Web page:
Cats, dogs, and seniors
by Natasha Josefowitz
Published - 10/31/12 - 03:21 PM | 3349 views | 0 0 comments | 7 7 recommendations | email to a friend | print
Residents of White Sands La Jolla celebrate the Halloween season with their pets at a doggy costume party at the retirement community on Oct. 26. Studies have shown that keeping pets can be therapeutic and may help increase mental cognition. Photos by Kendra Hartmann
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Every Friday at 3 p.m., about a dozen dogs have a puppy party at White Sands La Jolla. They congregate with their owners and other dog-loving residents on a large lawn for puppy play time. The dogs vary from tiny and young to large and older and everyone gets treats — dogs get biscuits and people get lemonade. It is one more opportunity to encourage seniors to get together and share common interests.

It is well known that living with a pet contributes to better health and longer life. Pet owners benefit from reduced blood pressure, and petting your animal releases the chemicals that lower cholesterol and triglycerides.

Current research indicates that even small physical movements increase mental cognition. Being prompted by an animal to bend down to pick it up, fetch a treat or petting it on your lap is a pleasurable way to help keep your brain active and healthy.

An animal in one’s life also promotes wellbeing by increasing emotional and psychological stability. Specifically, having a pet decreases stress, depression and anxiety. Pets become part of the family; they provide companionship and help alleviate loneliness. For those who live alone, pets may be the only social lifeline. People talk to their pets and get purrs or wagging tails in response. Having to walk a dog gets a senior out of the house and into encounters with other dog owners and passersby.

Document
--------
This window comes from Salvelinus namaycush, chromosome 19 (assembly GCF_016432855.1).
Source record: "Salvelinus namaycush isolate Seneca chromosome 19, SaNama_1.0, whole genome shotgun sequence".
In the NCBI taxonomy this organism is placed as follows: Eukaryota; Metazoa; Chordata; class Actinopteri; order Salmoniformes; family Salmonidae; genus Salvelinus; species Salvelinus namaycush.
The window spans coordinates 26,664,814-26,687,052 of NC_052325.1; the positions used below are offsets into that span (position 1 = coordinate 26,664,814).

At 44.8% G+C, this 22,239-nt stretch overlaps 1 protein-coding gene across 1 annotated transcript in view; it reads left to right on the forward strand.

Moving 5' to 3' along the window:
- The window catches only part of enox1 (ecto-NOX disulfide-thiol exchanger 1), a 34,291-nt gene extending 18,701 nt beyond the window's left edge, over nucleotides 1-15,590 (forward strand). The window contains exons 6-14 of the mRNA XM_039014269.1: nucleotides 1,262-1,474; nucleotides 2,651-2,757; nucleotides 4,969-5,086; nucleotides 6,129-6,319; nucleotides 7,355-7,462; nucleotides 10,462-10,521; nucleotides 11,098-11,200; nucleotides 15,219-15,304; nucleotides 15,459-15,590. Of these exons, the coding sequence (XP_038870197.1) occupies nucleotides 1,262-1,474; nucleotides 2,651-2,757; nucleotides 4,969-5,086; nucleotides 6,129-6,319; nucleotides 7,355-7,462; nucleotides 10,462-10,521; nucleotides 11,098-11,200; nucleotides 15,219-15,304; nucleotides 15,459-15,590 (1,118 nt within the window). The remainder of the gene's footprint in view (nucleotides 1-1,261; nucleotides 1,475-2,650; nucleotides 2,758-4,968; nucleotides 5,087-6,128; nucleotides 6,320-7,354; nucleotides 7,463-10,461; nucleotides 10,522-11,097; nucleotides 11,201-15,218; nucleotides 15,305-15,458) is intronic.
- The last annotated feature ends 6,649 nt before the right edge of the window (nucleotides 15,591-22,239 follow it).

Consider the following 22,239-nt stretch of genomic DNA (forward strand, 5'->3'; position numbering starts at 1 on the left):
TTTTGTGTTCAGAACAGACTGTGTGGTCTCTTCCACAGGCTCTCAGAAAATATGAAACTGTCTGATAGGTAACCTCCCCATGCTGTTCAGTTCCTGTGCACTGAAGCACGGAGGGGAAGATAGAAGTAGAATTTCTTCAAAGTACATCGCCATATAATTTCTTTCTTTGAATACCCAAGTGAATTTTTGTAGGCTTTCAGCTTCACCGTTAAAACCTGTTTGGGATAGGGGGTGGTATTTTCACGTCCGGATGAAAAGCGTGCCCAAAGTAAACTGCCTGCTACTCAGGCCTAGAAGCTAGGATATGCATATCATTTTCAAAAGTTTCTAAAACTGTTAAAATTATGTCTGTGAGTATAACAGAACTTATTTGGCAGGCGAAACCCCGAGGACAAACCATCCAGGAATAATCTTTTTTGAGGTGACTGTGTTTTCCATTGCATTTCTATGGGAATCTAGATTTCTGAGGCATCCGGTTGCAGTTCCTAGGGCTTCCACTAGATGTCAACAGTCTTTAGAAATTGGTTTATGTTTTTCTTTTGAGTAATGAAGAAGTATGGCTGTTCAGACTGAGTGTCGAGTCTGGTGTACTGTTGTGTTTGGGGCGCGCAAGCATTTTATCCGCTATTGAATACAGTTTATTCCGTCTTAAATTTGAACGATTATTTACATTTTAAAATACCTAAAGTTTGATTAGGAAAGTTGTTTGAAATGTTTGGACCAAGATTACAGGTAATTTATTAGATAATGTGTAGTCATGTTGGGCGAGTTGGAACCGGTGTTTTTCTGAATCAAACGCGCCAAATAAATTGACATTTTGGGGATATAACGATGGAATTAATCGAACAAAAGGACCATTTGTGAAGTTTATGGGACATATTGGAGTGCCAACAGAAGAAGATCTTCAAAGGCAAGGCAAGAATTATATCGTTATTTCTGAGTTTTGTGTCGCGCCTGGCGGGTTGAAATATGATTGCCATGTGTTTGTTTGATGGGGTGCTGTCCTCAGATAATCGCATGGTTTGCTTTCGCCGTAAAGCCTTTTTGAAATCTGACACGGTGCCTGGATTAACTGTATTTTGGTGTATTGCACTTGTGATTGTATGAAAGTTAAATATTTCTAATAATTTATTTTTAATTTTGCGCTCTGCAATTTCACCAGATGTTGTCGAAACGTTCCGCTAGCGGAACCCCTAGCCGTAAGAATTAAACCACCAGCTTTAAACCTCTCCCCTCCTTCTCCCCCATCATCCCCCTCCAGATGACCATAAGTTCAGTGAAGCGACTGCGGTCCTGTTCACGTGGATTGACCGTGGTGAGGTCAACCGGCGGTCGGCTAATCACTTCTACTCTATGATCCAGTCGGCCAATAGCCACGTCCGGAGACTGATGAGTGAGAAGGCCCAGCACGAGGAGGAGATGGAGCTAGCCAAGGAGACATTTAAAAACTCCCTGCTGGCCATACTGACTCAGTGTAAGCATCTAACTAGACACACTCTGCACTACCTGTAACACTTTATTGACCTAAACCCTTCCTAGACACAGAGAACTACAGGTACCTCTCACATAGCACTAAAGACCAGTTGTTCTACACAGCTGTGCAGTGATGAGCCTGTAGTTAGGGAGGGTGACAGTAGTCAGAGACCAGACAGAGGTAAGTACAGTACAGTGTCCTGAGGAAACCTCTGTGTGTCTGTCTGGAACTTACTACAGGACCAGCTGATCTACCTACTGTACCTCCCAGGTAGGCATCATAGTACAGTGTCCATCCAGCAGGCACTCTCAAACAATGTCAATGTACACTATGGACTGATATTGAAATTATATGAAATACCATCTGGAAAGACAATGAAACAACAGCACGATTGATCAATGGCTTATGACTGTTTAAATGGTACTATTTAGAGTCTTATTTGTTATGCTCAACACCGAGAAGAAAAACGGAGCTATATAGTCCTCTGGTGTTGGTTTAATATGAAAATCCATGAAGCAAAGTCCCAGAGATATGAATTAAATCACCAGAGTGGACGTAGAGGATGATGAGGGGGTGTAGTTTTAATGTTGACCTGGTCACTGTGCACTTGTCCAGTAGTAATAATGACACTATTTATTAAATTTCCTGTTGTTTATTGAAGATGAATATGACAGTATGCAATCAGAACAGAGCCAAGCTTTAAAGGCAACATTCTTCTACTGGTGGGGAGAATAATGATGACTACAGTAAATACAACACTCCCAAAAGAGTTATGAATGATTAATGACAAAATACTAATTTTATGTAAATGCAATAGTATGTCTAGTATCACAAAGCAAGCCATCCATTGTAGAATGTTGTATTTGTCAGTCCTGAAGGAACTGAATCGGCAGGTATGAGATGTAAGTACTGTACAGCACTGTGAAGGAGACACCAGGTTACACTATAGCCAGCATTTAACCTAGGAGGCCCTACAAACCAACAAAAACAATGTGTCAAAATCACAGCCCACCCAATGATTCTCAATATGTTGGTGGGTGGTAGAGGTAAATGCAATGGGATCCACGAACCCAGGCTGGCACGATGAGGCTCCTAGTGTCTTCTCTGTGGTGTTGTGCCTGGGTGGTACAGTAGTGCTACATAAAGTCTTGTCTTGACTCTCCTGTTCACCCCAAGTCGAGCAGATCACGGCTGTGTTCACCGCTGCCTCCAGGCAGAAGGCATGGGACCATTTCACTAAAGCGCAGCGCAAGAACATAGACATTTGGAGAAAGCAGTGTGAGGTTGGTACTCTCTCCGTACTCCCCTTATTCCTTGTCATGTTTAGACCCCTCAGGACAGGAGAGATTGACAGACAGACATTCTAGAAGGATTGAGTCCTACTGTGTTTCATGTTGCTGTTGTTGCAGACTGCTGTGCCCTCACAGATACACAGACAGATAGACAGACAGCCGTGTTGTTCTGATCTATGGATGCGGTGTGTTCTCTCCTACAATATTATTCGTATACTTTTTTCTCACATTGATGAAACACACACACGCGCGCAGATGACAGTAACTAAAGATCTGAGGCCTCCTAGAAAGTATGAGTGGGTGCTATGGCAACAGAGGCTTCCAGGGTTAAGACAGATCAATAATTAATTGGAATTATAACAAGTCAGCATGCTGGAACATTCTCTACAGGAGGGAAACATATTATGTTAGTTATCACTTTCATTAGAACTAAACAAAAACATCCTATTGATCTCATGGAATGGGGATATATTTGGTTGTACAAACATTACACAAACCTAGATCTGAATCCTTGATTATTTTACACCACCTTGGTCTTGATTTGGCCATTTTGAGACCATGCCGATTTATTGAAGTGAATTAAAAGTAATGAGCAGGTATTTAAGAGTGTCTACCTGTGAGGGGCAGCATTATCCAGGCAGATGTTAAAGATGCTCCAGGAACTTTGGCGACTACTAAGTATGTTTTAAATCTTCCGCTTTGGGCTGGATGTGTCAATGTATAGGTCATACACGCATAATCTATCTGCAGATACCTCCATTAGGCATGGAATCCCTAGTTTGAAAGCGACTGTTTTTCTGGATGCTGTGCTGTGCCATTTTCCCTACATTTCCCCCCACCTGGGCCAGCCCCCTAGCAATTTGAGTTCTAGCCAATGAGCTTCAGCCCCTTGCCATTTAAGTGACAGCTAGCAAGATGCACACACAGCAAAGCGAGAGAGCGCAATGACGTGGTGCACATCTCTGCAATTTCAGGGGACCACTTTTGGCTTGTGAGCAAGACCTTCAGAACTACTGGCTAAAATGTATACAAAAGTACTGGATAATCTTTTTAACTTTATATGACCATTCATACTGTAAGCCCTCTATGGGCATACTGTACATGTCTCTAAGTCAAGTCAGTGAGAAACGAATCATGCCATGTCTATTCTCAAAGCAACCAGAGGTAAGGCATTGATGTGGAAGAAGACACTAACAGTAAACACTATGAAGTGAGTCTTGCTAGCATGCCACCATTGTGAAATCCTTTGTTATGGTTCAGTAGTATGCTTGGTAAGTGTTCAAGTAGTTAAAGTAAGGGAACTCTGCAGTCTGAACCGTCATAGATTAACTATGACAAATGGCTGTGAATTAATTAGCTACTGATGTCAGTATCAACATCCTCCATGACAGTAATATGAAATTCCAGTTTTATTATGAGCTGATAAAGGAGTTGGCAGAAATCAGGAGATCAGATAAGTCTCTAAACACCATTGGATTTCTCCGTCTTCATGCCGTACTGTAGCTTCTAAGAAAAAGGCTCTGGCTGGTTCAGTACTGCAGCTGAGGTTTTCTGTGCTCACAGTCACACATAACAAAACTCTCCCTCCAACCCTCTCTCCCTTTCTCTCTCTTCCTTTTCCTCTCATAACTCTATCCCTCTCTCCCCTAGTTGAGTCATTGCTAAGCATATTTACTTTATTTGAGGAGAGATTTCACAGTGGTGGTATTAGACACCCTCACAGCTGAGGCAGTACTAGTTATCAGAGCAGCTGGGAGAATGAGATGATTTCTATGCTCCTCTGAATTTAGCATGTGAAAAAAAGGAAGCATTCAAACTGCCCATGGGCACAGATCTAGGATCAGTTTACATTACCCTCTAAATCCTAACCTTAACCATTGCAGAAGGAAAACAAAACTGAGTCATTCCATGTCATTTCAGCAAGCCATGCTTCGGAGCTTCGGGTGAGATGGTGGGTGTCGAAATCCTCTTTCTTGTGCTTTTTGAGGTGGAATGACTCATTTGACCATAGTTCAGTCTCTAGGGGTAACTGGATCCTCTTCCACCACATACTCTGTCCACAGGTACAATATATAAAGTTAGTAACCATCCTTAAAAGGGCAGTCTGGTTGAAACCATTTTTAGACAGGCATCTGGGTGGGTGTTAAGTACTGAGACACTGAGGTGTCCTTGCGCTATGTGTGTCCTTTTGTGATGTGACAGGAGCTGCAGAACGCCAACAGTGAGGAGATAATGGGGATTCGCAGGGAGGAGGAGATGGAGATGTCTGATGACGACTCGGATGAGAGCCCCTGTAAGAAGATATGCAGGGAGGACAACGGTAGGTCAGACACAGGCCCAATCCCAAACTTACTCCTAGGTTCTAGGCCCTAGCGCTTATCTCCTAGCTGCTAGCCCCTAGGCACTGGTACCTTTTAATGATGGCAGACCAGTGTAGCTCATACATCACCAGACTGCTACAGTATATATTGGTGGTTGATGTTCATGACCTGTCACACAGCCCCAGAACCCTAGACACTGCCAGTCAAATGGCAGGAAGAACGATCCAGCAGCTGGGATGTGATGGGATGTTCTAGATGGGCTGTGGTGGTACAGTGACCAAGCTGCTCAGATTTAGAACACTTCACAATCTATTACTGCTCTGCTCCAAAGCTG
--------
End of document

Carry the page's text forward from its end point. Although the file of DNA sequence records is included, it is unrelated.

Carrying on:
Pets can be especially therapeutic in dealing with the loss of a loved one or other traumas. For instance, recovery rates from heart attack are better for those who return home from the hospital to a loving pet. Having an animal to take care of makes one feel needed and responsible for another living creature. This reinforces both self-esteem and the value of life.

Here at White Sands, we have a few rules: dogs must be on a leash except when playing in our grassy areas, pets may not come into the dining room, owners must pick up after their dogs (there are containers with plastic bags scattered around the property for this purpose) and dogs know not to bark between 1 and 2 p.m. in the afternoon, which is our quiet time. A dog walk with special artificial turf that can be hosed down has recently been installed.

And it’s not just dogs. Prince, the Whites Sands house cat at-large, decides every evening which of the cat-loving people here will get to have his presence overnight. He even knows how to open the automatic doors going in and out of the property. There are birds who fly around freely among the trees of the indoor courtyard of the dementia center, and residents own talking parakeets as well as silent goldfish.

A veterinarian comes once a month to check on the animals whose owners cannot go out. Our pets are part of the community, benefiting not only their owners, but everyone else. We not only know each other’s children and grandchildren’s names, we know each other’s pets. I always carry a tidbit in my pocket in case I bump into Diego, Fred, Piper, Cupcake, Roxie, Brandy, Rosie, Flower, Mowglie or Abigail.

— Natasha Josefowitz taught the first course in the U.S. on women in management and is the author of 19 books. She lives at White Sands La Jolla.
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